Trump’s election has caused a surge in law school applications but given the recent advances in legal technology – more lawyers may not be the most effective way to combat Trump’s policies.
In recent years, law schools across the country have dealt with significant drops in enrollment. In fact, law school enrollment has declined from 126,000 in 2010 to 97,265 in 2016 according to the American Bar Association.
But this trend may be changing.
In the past year, the number of people taking the Law School Admissions Test (LSAT) has shot up. The test is administered nationally four times a year. According to one count, in February, the number of test-takers went up by 5.4 percent from the prior year; in June, there was a 19.8 percent year-over-year increase; in September, the number of people who took the test increased by 10.7 percent and based on registration figures, the December exam test takers went up by a staggering 21.4 percent.
Being called the “Trump Bump,” some in the legal community attribute this sudden surge of LSAT test takers to the political climate.
Kellye Testy, president and CEO of the Law School Admission Council notes that the increased interest in law school is on both sides of the aisle. People against Trump “want to be the judge that stood up to him” whereas people for Trump think “I could have won that case for him,” Testy told the Chicago Tribune.
While a number of Trump policies, particularly on immigration, means more people need the help of lawyers – the relevant question becomes: with automation and artificial intelligent tools in the legal industry, does the country need more lawyers to increase access to justice?
The reason law school enrollment declined in the first place is because the job market was brutal for new graduates. The unemployment rate ten months after graduation for the class of 2016 was 8.8 percent, down from 9.7 percent the previous year according to the American Bar Association. The higher percentage of law students employed, however, result from a 7 percent decrease in the size of the graduating class. In other words: there aren’t more jobs, there are just fewer lawyers.
Part of this can be attributed to the legal tech space, which has been booming for the last few years. Funding for legal industry startups received a record number of deals in 2016 with $155 million invested across 67 deals. In 2015, there were fewer deals but a total of $289 million was invested in legal startups. Law firms adopting legal technology have already shifted the hiring process for new graduates.
ROSS Intelligence, dubbed the “Siri for law” recently partnered with Northwestern University’s Pritzer School of Law in an effort to “teach the next generation of lawyers” how to use AI to increase access to justice. The company, which was founded in 2015 by Andrew Arruda, Jimoh Ovbiagele and Pargles Dall’Oglio at the University of Toronto, builds AI tools for lawyers.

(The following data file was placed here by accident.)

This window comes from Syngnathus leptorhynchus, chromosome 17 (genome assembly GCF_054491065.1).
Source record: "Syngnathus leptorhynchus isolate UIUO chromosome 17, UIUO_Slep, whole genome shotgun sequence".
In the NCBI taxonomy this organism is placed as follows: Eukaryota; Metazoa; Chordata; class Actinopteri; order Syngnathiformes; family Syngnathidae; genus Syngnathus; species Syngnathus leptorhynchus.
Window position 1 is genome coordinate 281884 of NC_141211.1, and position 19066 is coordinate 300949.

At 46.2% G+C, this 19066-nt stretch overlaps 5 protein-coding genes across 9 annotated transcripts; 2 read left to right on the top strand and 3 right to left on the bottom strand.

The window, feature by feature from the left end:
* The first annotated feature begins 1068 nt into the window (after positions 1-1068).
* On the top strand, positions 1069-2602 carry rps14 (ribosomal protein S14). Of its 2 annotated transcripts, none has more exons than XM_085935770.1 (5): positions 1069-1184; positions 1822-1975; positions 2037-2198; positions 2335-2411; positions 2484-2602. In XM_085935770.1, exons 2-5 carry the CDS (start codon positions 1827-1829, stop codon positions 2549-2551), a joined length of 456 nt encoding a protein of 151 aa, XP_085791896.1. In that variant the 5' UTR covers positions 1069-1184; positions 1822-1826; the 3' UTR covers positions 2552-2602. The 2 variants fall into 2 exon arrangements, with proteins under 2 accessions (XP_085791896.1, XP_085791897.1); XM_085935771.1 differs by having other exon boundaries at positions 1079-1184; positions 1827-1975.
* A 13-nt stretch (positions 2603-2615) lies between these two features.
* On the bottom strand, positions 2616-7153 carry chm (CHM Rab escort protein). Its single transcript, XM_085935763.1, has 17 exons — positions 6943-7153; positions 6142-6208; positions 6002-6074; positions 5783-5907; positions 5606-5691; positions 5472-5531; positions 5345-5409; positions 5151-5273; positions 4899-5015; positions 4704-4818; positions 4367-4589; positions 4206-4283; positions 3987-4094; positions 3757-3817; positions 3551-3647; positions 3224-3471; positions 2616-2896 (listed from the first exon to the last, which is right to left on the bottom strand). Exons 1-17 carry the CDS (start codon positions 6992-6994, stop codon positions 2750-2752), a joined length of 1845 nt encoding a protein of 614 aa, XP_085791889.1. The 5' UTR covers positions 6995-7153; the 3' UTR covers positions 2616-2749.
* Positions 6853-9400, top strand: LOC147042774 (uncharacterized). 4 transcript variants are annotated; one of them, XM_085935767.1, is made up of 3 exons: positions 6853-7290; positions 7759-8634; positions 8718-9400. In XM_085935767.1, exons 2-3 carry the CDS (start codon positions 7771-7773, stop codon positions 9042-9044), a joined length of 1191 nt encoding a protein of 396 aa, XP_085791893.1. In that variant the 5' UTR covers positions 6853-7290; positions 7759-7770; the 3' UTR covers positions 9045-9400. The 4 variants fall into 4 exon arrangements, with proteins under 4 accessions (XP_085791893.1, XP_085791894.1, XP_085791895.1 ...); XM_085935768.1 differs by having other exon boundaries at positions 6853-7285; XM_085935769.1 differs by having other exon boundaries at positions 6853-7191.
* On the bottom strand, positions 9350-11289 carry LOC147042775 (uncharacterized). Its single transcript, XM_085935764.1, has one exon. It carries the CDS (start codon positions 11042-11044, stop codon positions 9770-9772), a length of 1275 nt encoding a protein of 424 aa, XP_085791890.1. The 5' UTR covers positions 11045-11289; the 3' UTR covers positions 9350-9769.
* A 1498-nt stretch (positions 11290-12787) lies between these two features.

The idea is simple: help lawyers do more work in less time.
In the short term, the goal of the partnership is to teach the next generation of lawyers how AI can and will shape their careers by training them and allowing them to use it in their access to justice work. In the long term, the ROSS teams hopes to work with students and faculty at Pritzker School of Law to build out their own AI systems. In theory, any tool that increases efficiency and leads to lower legal costs could increase overall access to justice.
ROSS is not the only AI company partnering up with a law school. The AI Now Institute partnered up with New York Law University Law School. And while some law schools have not partnered with AI companies, law schools across the country are teaching courses about the role of AI in the legal field.
For Arruda, the trend can be easily explained: “AI allows each lawyer to do more than was ever before humanly possible. Whether it’s a legal aid group in an economically disadvantaged area, a pro-bono litigant in a small town, or even a research team at a major law firm, AI will assist and enhance lawyers of every type and experience level.”
Despite the discussion surrounding “robo lawyers,” AI tools are designed to enhance a lawyer’s abilities, not replace them. For example, AI may perform the task of eDiscovery, a task that involves reviewing documents that may be relevant to a particular case typically done by first-year associates. If AI handles eDiscovery, new lawyers can spend their time solving tougher and more complex problems, crafting legal strategies or using that free time to take on social justice case created by one of Trump’s policies.
AI could also be extremely valuable in the legal aid space itself, almost serving as an assistant that can help with traditionally time-consuming tasks such as the intake process, legal research, monitoring grants and overall case management. If these processes can be streamlined and simplified, the organization can spend less time on paperwork and more time on handling a larger volume of cases.
The renewed interest in law school simply comes at a time when technology is increasing efficiency; decreasing legal costs; and freeing up the time of existing lawyers to serve clients in need.